In truth, it is a rule we all have to learn eventually, Christian and non-Christian alike – sometimes what we consider a rock is nothing more than moveable sand. It doesn't mean that all rocks are a lie, just that we should lean on each rock cautiously or look like a fool when we fall face first in the sand.

    February 23, 2011 at 1:28 pm |
    • Logicrevealsall


      I am very impressed by your take on the article. I think you make several valid points. I did notice this phrase though;
      "And this should especially be impressive upon them when trying to influence public policy that affects another person."
      I've seen this phrase in some form or another thrown around on these boards quite a bit. I have to wonder though, isn't Chrisitianty just a specific set of beliefs? Isn't that what everyone uses when voting for or against something? To say that Christians should not use their set of beliefs to vote on public policy is no different than telling hom0se-xuals they shouldn't vote for legisltation that further's their cause. People always vote based on beliefs and singling this out for a reason to ridicule christians is a ineffective argument. (For the record, I'm not singling you out on anything, that phrase simply made me wonder).

      February 23, 2011 at 1:40 pm |
    • hilltop

      The author is correct that the bible is a collection of books. 66 to be exact. The human authors of these books were not trying to create a bible, they were simply respondiing in obedience to their maker. The final product we have now is a compilation of books gathered by followers of Christ throughout the old and new testament era used to instruct and guide all people about the will of God.

      The physical evidence doesn't support your confusion. Innumerable amount of people from every walk of life have found a solid rock to stand on because of the truths found in the bible. Nations where the bible is or was respected live free lives, conversely, nations that don't respect the bible, live with far less freedom. You are dishonest to acknowledge otherwise, or have never been abroad.

      February 23, 2011 at 2:04 pm |
    • Maybe


      "Nations where the bible is or was respected live free lives, conversely, nations that don't respect the bible, live with far less freedom."

      Islam respects the Bible, especially the OT; and they rule/dominate in countries with very little freedom.

      February 23, 2011 at 2:21 pm |
    • bettejodux

      Frog, in a way, i'm responding to Logic, he or she did not request a reply. Remember: a religion is a belief and a belief is something that is not true-if it were true it would not be a belief, it would be fact. I prefer to reason my way through a predicament than pray, go to church or just sit around hoping everything will work out. I roll up my sleeves and get to work. I am a secular humanist, an agnostic atheist, I do not know if there is a god, but then, neither do 'they'. They believe. Simply, I am not a believer. i live on Kauai, a blue state. I write a column. Maybe some of you would like to visit me at http://bettejo.wordpress.com/ i have a poisoned pen, a sharp tongue and a kind'a cute sense of humor. Sometimes. Laughter is important, too. I'll also save you a front row seat peering into the soul of Kauai. Scroll around. Leave a reply. Peace and love Bettejo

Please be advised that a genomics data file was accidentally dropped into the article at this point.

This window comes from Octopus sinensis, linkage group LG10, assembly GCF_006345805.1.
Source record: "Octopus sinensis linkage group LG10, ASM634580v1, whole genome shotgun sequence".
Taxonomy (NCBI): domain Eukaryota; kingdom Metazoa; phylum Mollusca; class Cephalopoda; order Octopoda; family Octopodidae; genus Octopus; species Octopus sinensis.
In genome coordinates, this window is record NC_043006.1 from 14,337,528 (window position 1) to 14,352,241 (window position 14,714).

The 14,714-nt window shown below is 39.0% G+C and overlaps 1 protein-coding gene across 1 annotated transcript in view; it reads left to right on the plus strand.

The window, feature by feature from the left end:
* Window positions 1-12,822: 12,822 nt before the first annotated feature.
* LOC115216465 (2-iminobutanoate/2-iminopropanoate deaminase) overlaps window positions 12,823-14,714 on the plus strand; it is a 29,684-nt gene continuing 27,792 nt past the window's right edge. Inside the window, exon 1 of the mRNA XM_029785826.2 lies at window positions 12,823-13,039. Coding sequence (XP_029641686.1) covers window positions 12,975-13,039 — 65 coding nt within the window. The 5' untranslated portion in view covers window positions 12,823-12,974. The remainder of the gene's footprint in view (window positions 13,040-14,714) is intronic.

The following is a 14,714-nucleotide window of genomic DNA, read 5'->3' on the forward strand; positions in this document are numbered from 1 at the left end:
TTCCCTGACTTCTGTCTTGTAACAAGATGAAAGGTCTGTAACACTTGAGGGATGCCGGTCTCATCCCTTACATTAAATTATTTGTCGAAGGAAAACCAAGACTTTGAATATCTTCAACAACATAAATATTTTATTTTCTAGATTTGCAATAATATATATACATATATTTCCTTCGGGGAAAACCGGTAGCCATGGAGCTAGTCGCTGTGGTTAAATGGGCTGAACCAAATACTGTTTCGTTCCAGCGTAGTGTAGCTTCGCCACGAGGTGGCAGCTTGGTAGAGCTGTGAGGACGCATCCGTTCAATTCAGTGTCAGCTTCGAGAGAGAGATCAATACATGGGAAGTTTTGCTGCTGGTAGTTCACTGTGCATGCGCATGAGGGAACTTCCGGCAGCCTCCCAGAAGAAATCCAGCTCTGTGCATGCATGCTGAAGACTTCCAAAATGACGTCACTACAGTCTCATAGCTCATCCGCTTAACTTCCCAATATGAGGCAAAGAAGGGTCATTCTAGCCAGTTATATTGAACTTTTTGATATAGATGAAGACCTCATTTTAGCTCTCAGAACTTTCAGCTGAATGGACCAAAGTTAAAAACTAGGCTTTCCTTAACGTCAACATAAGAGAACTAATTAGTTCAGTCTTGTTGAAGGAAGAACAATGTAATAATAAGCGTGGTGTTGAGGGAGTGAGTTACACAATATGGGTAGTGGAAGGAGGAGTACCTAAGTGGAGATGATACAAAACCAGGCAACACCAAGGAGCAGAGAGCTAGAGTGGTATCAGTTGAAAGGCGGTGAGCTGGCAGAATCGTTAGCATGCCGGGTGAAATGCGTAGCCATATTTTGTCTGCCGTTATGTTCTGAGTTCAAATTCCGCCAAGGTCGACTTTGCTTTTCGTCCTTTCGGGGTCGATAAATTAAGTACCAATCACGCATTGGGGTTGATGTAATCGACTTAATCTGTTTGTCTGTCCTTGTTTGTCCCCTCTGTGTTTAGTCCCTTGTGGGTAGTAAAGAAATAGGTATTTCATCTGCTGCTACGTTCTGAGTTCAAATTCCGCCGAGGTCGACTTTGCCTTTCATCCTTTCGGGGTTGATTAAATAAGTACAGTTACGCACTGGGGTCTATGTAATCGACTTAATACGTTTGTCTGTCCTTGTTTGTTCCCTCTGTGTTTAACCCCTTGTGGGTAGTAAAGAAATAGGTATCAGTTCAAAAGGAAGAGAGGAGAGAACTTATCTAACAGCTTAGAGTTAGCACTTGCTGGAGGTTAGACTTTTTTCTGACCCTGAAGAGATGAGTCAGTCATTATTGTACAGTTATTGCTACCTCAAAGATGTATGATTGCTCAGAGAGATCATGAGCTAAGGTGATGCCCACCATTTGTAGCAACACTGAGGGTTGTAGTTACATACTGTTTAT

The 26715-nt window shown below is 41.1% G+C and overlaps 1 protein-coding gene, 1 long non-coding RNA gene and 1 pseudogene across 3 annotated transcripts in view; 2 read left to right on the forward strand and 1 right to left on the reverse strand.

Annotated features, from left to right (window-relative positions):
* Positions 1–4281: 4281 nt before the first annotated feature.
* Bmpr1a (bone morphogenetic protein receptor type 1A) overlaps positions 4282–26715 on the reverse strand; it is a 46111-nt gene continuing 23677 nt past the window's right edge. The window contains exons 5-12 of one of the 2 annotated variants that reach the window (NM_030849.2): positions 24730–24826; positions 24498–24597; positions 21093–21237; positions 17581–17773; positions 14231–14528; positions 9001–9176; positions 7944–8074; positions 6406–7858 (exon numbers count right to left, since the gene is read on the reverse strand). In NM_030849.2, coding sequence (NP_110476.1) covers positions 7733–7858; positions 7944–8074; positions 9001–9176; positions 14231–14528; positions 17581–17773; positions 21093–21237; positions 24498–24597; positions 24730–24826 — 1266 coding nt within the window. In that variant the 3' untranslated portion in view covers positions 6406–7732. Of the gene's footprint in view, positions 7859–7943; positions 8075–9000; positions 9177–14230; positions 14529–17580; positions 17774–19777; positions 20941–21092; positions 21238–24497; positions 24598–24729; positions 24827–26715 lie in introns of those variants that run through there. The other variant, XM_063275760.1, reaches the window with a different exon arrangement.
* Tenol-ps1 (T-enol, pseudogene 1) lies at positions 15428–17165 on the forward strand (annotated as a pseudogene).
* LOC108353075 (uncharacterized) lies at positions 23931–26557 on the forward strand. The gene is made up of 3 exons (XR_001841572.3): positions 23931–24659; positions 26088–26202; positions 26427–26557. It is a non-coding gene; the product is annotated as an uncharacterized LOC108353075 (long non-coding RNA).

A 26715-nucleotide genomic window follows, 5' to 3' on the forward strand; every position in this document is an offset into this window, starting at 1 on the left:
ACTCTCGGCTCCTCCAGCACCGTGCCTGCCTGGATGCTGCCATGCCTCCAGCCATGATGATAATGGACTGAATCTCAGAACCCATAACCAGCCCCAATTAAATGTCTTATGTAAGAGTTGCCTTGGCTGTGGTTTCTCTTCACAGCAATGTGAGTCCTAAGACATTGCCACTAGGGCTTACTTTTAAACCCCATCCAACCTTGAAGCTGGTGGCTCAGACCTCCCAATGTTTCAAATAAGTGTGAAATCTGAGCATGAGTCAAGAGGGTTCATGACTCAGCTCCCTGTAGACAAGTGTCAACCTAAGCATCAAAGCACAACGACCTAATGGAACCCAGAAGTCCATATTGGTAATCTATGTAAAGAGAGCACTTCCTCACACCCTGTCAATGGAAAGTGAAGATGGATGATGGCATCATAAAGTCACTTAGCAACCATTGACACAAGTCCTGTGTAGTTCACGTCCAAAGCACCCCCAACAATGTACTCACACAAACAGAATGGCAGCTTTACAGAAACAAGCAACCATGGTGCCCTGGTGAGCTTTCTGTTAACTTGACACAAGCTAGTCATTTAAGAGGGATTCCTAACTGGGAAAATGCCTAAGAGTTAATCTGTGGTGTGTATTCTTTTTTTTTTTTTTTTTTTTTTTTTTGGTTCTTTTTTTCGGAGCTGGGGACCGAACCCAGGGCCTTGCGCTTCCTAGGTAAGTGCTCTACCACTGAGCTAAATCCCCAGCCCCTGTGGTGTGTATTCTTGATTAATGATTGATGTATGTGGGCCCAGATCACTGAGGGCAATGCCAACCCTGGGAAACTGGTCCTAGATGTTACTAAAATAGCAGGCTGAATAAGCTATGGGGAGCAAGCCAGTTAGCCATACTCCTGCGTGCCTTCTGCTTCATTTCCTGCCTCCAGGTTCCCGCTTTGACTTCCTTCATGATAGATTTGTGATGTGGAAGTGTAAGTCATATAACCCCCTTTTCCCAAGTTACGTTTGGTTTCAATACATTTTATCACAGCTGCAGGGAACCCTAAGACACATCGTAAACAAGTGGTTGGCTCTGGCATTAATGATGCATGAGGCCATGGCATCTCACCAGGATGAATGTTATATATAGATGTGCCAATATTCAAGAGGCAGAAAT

February 23, 2011 at 4:45 pm |
    • hilltop

      You make my point exactly. Islam has very little respect for the bible, nor christians, and only a peripheral acknowledgement of a islam defined christ.

      February 23, 2011 at 7:14 pm |
    • Muneef


      Welcome back it's been quite some time since last participated..peace.

      February 23, 2011 at 7:30 pm |
    • Muneef

      Think Quran has passed a similar case where there were many books with different ways of recitations written by men out of memory but at a certain time all of them books were gathered studied and made in to a correct one, otherwise we would have suffered the same as your Holy Book ,but now the suffering is the translation and explanations differs to some although it is one book...?,

      February 23, 2011 at 7:36 pm |
    • hilltop

      aristotle's work on the art of persuasion argues that a person comes to his conclusions in life based on three factors, logos (intellect), pathos (emotion), ethos (social). An athiest does not come to his/her beliefs based soley on facts observed. There is also a component of pathos and ethos involved. At least 1/3 of all your beliefs are emotionally motivated and only 1/3 evidential. What you espouse requires as much if not more faith to believe than christians. You should not ridicule believers simply because their process is more visible and yours less. You are guilty of your own accusation.

      February 23, 2011 at 7:49 pm |
    • james

      @hilltop and kirk.
      you don't have the answers any more than any of us who post our opinion. I find peace and meaning in embracing my questions and hoping that those with whom I dialogue have enough respect for me to recognize that if I've got a question or a differing opinion about the great beyond, I've already considered simple answers, or I've arrived at my divergent opinion forthrightly. For me, the the most spirityally gratifying facet of contemplation is the appropriation of my own faith.

      February 24, 2011 at 11:25 am |
    • hilltop

      Well said. Christians are only asking for the same respect.

      February 24, 2011 at 2:53 pm |